Which insulin-producing tumors cause hypoglycemia (low blood sugar)?

Updated: Sep 12, 2019
  • Author: Osama Hamdy, MD, PhD; Chief Editor: Romesh Khardori, MD, PhD, FACP  more...
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Answer

Islet cell adenoma or carcinoma (insulinoma) is an uncommon and usually curable cause of fasting hypoglycemia and is most often diagnosed in adults. It may occur as an isolated abnormality or as a component of the multiple endocrine neoplasia type I (MEN I) syndrome.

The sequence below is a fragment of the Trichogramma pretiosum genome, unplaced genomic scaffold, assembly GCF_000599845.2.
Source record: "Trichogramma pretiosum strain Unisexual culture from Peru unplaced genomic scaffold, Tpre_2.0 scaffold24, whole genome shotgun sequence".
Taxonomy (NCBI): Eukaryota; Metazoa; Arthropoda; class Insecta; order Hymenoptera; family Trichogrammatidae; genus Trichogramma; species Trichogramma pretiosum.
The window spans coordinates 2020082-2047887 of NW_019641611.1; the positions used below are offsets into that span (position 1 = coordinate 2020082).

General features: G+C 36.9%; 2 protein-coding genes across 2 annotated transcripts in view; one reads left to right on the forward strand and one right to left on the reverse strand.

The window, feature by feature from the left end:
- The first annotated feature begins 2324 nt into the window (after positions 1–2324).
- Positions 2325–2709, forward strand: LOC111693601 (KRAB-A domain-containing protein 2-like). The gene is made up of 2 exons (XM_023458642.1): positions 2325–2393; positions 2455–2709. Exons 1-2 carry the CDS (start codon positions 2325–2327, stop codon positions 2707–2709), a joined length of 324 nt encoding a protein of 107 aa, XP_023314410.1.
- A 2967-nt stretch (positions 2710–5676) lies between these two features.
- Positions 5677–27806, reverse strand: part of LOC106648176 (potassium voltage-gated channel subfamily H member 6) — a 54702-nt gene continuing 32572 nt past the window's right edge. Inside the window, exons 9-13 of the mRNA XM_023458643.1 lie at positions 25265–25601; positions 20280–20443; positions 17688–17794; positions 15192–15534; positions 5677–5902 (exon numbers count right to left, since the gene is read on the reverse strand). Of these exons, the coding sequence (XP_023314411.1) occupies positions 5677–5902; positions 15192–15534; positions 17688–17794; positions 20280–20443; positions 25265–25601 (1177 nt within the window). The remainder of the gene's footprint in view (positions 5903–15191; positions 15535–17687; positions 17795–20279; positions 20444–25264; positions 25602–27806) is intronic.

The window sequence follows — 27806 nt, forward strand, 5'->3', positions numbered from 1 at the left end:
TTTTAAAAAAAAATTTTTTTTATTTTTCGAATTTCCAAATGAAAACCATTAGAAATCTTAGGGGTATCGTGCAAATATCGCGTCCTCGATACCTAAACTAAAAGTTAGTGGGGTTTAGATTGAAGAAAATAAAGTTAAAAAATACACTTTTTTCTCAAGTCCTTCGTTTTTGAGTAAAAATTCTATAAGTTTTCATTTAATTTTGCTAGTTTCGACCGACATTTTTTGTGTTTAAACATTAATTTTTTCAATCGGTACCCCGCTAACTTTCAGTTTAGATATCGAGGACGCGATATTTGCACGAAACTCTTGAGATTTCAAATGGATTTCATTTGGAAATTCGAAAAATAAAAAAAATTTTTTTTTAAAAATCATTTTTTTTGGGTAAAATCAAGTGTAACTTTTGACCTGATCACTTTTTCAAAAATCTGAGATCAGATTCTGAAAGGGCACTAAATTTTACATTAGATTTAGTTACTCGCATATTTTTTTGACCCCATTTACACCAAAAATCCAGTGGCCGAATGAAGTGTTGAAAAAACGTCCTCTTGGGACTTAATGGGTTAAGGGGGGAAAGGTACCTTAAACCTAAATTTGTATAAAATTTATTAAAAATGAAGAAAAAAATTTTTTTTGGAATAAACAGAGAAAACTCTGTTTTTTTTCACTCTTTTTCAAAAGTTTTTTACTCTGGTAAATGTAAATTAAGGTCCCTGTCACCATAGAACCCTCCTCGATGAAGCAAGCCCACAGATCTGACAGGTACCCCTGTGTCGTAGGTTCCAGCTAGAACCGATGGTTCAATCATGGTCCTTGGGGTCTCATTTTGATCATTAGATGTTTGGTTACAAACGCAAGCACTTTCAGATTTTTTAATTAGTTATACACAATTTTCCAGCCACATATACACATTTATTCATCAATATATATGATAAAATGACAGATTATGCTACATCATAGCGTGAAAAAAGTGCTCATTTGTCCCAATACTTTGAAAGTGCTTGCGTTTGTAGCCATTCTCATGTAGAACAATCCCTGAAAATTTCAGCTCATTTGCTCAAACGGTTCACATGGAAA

Carcinomas account for only 10% of insulin-secreting islet cell tumors. Hypoglycemia in patients with islet cell adenomas results from uncontrolled insulin secretion, which may be clinically determined during fasting and exercise. Approximately 60% of patients with insulinoma are female. Insulinomas are uncommon in persons younger than 20 years and are rare in those younger than 5 years. The median age at diagnosis is about 50 years, except in patients with MEN syndrome, in which the median age is in the mid third decade of life. Ten percent of patients with insulinoma are older than 70 years.


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